In conversations with private companies, Bear noted that the focus is on the incentives that are in place for for-hire carriers to meet sustainability goals, such as higher rates per mile or more business opportunities for meeting certain benchmarks. Bear said he’s finding that in many cases, carriers are unsure on what exactly needs to be done to meet goals and get tendered for the jobs. While his company has become adept at measuring miles-per-gallon costs, Bear contended that there doesn’t seem to be a standard for measuring sustainability factors.

Mike Roeth


NACFE’s Roeth said sustainability is at the forefront of most conversations — starting at the driver level.

“The first question in employee meetings, even in driver meetings is ‘What are we doing as a company to be more sustainable?’ he explained, adding that fleets are working hard to meet sustainability goals, both their own and those of their clients.

“Carriers are making sustainability commitments,” Roeth said. “It’s not just the fuel savings, but they’re also wanting to meet their own ESG goals. I don’t get shocked too often, but it shocks me that they have leaned in so much.”

Roeth said one of the first things that shippers look to when trying to meet a zero-emission goal is zero-emission trucks — often battery-electric operated. What isn’t apparent at the first glance to most shippers, he warned, is just how costly of a move that can be.

“They’re going into it kind of believing that it’s not that expensive,” Roeth said, adding that it’s a “fairly erroneous expectation” by shippers to buy into zero-emission freight movement at little to no cost increase.

NACFE chart

NACFE’s illustration of the path of fuel efficiency labeled as “The Messy Middle.” (NACFE)

NACFE supports development and deployment of battery-electric vehicles — but he notes the technology is developing and isn’t yet appropriate to all lanes. However, he sees carriers and shippers collaborating to make it work — identifying routes between distribution centers, within the range of a single charge on an electric truck, for example. Under current technology, the distribution centers must be within an electric truck’s range at full charge; and the distribution centers must have facilities where the trucks can sit and be offloaded while recharging.

“I think there’s a misunderstanding on what these trucks can do right now. I’m a big believer in electric trucks, and I think they do a great job in certain segments of the market right now,” Roeth said. He noted that smaller trucks with shorter delivery times and miles per day are areas where these trucks are scaling right now.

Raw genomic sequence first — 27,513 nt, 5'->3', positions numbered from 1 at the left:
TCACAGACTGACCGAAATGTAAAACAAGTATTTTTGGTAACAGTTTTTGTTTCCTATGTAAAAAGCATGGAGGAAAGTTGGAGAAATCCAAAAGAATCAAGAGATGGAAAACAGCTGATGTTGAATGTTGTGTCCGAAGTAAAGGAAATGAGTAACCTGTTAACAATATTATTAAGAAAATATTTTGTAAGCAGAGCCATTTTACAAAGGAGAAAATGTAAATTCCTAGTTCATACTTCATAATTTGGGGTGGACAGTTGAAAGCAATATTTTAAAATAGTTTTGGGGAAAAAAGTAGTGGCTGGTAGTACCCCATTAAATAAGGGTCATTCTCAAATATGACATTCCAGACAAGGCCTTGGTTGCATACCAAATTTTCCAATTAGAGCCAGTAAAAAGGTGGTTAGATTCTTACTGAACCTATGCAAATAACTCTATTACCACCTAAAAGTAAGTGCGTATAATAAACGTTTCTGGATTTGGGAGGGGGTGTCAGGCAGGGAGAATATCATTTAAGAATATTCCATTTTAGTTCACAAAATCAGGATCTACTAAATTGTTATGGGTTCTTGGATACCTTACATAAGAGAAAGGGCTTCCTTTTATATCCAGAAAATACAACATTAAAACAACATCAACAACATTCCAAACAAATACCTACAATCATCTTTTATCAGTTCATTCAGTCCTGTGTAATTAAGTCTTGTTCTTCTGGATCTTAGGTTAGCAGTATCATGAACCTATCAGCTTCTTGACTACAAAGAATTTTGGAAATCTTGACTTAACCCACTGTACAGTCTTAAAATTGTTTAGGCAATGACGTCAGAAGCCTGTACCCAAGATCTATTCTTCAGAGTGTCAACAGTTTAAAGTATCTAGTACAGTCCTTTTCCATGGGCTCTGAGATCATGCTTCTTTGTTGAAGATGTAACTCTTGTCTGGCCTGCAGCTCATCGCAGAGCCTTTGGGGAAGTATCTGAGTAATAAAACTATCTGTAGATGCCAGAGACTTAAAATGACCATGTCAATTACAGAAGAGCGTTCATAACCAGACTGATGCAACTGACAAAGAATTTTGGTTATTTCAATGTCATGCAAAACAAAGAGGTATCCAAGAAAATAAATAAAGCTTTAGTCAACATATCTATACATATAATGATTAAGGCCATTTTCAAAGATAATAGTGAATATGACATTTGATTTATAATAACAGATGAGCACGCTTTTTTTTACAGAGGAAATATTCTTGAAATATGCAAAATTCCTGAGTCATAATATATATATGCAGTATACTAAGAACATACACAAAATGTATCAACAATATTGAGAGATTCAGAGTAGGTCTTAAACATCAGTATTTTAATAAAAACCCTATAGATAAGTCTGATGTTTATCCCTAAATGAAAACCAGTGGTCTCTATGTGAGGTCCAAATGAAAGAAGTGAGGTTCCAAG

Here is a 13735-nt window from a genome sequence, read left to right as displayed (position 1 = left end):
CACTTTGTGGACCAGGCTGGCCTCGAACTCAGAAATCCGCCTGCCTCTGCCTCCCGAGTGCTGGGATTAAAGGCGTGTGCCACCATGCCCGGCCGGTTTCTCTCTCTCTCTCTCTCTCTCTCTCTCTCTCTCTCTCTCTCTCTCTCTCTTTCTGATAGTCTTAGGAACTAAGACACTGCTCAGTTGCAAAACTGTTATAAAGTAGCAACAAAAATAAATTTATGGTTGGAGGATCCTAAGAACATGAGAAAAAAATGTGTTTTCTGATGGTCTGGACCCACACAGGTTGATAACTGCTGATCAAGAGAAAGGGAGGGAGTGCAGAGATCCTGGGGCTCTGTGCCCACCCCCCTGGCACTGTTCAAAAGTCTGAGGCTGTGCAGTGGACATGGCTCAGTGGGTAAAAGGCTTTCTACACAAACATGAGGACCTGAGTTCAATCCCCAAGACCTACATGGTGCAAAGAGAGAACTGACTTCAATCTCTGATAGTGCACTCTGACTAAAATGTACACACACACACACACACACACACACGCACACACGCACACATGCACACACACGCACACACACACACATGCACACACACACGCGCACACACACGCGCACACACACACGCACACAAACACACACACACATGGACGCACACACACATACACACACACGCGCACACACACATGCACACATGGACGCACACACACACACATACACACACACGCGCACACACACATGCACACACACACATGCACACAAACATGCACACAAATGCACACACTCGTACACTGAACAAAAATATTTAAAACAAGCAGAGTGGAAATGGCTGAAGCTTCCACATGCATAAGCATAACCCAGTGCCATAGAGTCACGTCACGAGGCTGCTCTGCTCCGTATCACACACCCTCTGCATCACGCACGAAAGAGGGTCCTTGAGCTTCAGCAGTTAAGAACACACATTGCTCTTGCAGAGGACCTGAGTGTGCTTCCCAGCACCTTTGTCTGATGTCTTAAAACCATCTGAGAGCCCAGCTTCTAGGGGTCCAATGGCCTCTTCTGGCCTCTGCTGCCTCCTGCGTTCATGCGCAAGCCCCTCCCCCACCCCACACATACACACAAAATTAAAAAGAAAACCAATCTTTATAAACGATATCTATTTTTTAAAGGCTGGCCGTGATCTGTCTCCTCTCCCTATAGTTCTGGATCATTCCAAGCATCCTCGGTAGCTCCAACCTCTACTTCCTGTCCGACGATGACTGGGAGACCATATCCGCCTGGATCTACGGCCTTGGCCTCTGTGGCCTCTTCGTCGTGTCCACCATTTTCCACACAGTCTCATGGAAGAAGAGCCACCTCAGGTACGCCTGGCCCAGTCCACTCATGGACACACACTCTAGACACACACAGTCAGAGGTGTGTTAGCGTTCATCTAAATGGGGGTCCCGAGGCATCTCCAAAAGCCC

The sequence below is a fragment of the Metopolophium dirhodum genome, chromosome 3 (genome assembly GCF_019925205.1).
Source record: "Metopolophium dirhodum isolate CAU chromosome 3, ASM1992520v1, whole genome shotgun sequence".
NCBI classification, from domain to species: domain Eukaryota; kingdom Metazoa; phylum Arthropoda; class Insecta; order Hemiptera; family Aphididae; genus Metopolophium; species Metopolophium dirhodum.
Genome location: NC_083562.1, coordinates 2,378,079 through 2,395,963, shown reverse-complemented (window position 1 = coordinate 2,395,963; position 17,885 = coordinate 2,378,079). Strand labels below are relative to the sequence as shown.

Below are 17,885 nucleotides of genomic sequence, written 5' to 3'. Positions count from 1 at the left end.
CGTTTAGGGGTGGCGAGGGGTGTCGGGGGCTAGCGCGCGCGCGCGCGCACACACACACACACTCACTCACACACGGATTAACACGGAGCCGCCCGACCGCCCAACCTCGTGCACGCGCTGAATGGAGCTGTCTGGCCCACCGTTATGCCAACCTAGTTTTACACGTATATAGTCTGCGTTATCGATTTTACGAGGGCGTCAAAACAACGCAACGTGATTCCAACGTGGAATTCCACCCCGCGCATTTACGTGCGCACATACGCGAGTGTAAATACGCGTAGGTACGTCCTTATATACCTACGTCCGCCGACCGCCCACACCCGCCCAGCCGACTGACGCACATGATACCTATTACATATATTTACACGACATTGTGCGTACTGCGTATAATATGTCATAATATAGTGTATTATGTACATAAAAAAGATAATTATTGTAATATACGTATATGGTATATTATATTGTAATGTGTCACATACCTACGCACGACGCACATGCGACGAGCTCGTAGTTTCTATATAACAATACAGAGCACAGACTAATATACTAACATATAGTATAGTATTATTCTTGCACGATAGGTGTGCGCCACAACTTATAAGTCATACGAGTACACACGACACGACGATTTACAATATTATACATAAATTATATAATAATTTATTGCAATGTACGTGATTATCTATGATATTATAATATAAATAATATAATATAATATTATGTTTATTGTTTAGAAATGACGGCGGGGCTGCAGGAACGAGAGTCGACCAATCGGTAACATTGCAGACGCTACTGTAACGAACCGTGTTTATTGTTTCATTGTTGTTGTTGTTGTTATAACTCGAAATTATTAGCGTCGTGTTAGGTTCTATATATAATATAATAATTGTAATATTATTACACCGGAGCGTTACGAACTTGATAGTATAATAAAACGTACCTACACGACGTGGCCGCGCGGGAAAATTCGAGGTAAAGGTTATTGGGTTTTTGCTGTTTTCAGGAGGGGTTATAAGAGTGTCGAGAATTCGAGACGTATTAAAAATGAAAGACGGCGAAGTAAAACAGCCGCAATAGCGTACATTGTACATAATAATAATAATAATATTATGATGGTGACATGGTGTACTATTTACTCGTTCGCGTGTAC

When looking to find ways to reduce carbon emissions, MVT’s Jones noted that every gallon of diesel fuel puts 22.35 pounds of carbon into the air. MVT then looks at ways to decrease that and become more fuel efficient. The company then goes a step further and uses a higher blend of biodiesel than most American trucks. Burning biodiesel results in significantly less carbon emissions.

“If I were to get 20%, 30% better fuel mileage than my peers, and then I top it with B 30 (a 30% biodiesel blend), I’m putting 50 to 60% less stuff in the air than the average guy,” Jones said.

Short of switching to biodiesel, Bear said fleets can upgrade their trucks.

Diesel engines are much more efficient, much more reliable now, and they get better every year,” he said. “A very significant way for fleets to improve fuel economy is simply by buying newer equipment.”

Chris Oliver


Optimizing operations is another way to increase fuel economy and drive down emissions, according to Chris Oliver, chief marketing officer for Trucker Path. Using navigation apps can help drivers make sure they are following the most efficient, and safe, route.

“Drivers can spend nearly an hour a day driving around looking for a legal/safe parking spot, which wastes time, fuel and productivity,” Oliver wrote in an email, noting that telematics technology can identify truck and driver performance issues that decrease fuel efficiency. Not only can this help with fuel economy, but it can increase safety for the carrier, he said.

By focusing on fuel efficiency, large shippers and for-hire carriers can maximize sustainability efforts without making significant shifts to alternative fuels or similar options.

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“The easiest way for us to all be more sustainable is obviously to burn less fuel. I mean, you can talk all you want about going electric, but electric over the road is a long way off,” Jones said, adding that reducing the fuel consumption average across his fleet by one-tenth of a mile resulted in savings of 26,000 gallons a month.

“Imagine if you were somebody who has more than 10 times more trucks than I do and that becomes hundreds of thousands of gallons, loads of fuel that just doesn’t have to be processed or burned or put into the air,” Jones said. “I care about our air, and I care about our future for our kids and grandkids, but we also want to save money by getting better fuel mileage.”